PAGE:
While our public life remains mired in irreconcilable division and the prolonged period of uncertainty we were promised continues unabated, at least we’ve had a nice long spell of hot weather, to the delight and relief of all those involved in running or attending outdoor events. Festival season is upon us – we can sympathise with those involved with Camp Bestival, forced to close the site after they were hit with the only wet and windy weekend for 55 days, while unpleasant stories are emerging of WOMAD artists being deterred from performing after encountering a hostile environment when applying for the necessary visas – let us sincerely hope that this is not a foretaste of a post-Brexit musical landscape where foreign music will be deemed to have been rendered un-necessary, and is actively discouraged as detracting from our own, deservedly beloved indigenous folk-singing tradition. Closer to home, however, the sun shone on two contrasting but equally satisfactory events. Love Supreme is rapidly consolidating its unique position as the UK’s only greenfield festival for jazz-and-related-musics; numbers have increased to the point that the organisers have announced that a cap will be placed on further expansion to preserve the intimate feel, and while there was an irregularity with the beer supply, and an unfortunately ailing Elvis Costello was perhaps not universally appreciated as a choice of Saturday headliner, the festival is eminently succeeding in its aim of bringing jazz and audiences together. It’s particularly gratifying to see new wave artists like Nubya Garcia and Ezra Collective returning year after year to play to ever bigger crowds – Garcia filling the 4000 capacity Arena tent to the seams, after performing on the Bandstand only three years ago. Along the coast, and catering to a different but equally essential end of the jazz spectrum, the Swanage Festival rose from the ashes thanks to the herculean efforts of guitarist Nigel Price in his role as festival director and benefitted from his expanded vision to add a little more razzmatazz to proceedings.
As the market value of recorded music as a commodity has dropped precipitately, the live sector has continued to grow, as consumers both young and old are increasingly ready to spend money on experiences rather than consumer durables. It’s good to see that jazz is keeping up with this trend by providing a wider range of festivals – the major players like London, Gateshead, Cheltenham, Glasgow and Edinburgh being joined by a wave of new or revived smaller affairs. Here in Sussex the South Coast Jazz Festival continues to expand its remit, the Brighton Alternative Jazz Festival stages a triumphant return with major name headliners, and exciting new developments are afoot as both Jazz Re:Freshed and Jazz In The Round have moved out of the capital for the first time to advance the vanguard of the new London thing into the Brighton Dome and St. Mary in the Castle in Hastings with exciting one-day events. But this good news, though welcome, is not universally distributed.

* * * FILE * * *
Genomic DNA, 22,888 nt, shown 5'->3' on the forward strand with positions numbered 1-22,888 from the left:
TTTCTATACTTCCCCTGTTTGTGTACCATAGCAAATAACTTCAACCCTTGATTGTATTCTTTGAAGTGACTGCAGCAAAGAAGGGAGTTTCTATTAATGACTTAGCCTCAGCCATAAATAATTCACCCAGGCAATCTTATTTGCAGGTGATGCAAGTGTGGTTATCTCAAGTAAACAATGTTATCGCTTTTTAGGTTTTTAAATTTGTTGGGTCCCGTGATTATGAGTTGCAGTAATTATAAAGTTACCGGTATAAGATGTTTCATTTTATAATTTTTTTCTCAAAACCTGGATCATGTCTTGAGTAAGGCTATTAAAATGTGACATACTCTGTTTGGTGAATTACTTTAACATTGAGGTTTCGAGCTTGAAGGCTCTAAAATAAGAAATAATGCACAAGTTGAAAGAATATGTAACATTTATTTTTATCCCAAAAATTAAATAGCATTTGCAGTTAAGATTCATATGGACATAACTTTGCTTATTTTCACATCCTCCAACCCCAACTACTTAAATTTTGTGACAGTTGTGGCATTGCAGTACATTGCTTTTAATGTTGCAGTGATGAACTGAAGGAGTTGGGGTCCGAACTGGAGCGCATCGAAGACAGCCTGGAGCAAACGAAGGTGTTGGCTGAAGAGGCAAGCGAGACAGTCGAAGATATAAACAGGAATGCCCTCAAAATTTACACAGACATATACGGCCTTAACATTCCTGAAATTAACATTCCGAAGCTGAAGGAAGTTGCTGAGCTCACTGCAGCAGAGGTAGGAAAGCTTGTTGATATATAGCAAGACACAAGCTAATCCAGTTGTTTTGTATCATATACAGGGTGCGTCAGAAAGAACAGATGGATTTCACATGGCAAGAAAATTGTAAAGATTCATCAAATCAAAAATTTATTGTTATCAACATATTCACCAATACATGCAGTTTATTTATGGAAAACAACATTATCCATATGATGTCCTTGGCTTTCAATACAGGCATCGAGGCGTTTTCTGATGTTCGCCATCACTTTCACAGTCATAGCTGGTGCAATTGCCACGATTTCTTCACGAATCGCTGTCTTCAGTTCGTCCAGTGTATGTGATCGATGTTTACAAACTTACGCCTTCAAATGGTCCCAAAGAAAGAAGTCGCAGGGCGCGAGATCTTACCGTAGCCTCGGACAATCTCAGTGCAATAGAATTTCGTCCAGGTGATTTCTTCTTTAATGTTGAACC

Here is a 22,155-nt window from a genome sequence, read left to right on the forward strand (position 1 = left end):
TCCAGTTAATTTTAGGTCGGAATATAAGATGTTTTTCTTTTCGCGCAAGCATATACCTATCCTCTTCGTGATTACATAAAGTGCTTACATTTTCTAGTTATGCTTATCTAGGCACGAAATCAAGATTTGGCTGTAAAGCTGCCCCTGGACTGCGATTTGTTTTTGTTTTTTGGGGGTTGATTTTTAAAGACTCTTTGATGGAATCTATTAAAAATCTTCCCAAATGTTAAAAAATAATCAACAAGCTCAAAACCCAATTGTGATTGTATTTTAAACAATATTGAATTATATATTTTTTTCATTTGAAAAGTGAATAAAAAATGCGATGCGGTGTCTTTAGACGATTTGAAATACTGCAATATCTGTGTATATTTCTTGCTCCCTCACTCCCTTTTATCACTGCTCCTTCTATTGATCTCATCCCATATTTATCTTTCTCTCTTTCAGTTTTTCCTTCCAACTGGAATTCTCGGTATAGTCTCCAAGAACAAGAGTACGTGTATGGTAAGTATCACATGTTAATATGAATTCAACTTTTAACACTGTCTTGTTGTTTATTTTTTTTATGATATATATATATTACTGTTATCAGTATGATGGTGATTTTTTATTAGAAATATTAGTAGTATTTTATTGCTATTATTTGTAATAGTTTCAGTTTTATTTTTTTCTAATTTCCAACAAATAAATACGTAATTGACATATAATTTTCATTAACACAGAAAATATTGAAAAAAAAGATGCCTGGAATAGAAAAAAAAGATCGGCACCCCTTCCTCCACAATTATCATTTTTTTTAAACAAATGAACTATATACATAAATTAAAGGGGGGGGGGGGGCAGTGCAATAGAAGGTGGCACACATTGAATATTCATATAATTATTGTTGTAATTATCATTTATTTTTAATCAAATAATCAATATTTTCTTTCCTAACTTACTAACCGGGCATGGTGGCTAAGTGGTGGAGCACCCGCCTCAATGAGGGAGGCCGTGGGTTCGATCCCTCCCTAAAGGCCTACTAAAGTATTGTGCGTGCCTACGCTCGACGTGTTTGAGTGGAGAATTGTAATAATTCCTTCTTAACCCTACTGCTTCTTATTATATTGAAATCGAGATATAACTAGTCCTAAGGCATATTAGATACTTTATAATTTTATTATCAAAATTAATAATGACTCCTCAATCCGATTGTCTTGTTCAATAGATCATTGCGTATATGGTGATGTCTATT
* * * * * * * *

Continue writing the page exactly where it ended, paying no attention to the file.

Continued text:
Portsmouth Jazz Club ceases activities in December; a message on its webpage announces “audiences have dwindled over the past three years and trying to ‘drum up’ new people to come along, etcetera, has become a thankless task and added to the pressures of our personal commitments, has become untenable.” Behind this story we can detect a set of factors at work across the scene; a club run on wafer-thin margins, sustained by the enthusiasm of a group of passionate devotees but unable to regenerate itself to ensure progression of the next generation of audiences. Jazz prides itself on its long and rich heritage, and retains its audiences through the decades, but outside the major cities the uptake among younger generations can be slow. The annual British Jazz Awards are collecting votes at the moment – the shortlists as ever feature a rich array of talent, but the pool of players is narrow, scarcely changing from year to year. While this in no way disparages the skill and artistry of the nominees, it provides an insight into the conservatism of the grassroots club-going audiences, and this can be an inhibiting factor in development. Even in the major cities, other negative pressures are at work – this month has also seen announcements of the closure of the Total Refreshment Centre in Hackney as a live venue, and a licensing threat to the Mau Mau bar in Portobello Road, reminding us of the fragility of the club scene as profits are squeezed and developers wait hungrily in the wings. Jazz education can help develop the skills and knowledge of the next generation of players, the jazz festival can showcase new talent and bolster established reputations, but the club is historically where jazz has developed and where it must find both its true voice and its connection to the audience. Let’s ensure that the sun continues to shine upon it.
(Photo of Amadou & Mariam at WOMAD Festival 2018 by Lisa Wormsley)
Petition to save the Mau Mau Bar: https://you.38degrees.org.uk/petitions/help-the-mau-mau-bar-on-portobello-road-survive?bucket=
Voting Form for the British Jazz Awards 2018: https://docs.google.com/forms/d/1sIFM_wWlA-l9HLxQAvwbEtZB6JgfnucqZpQft1Usv7s/viewform?edit_requested=true
(voting closes 30th September 2018)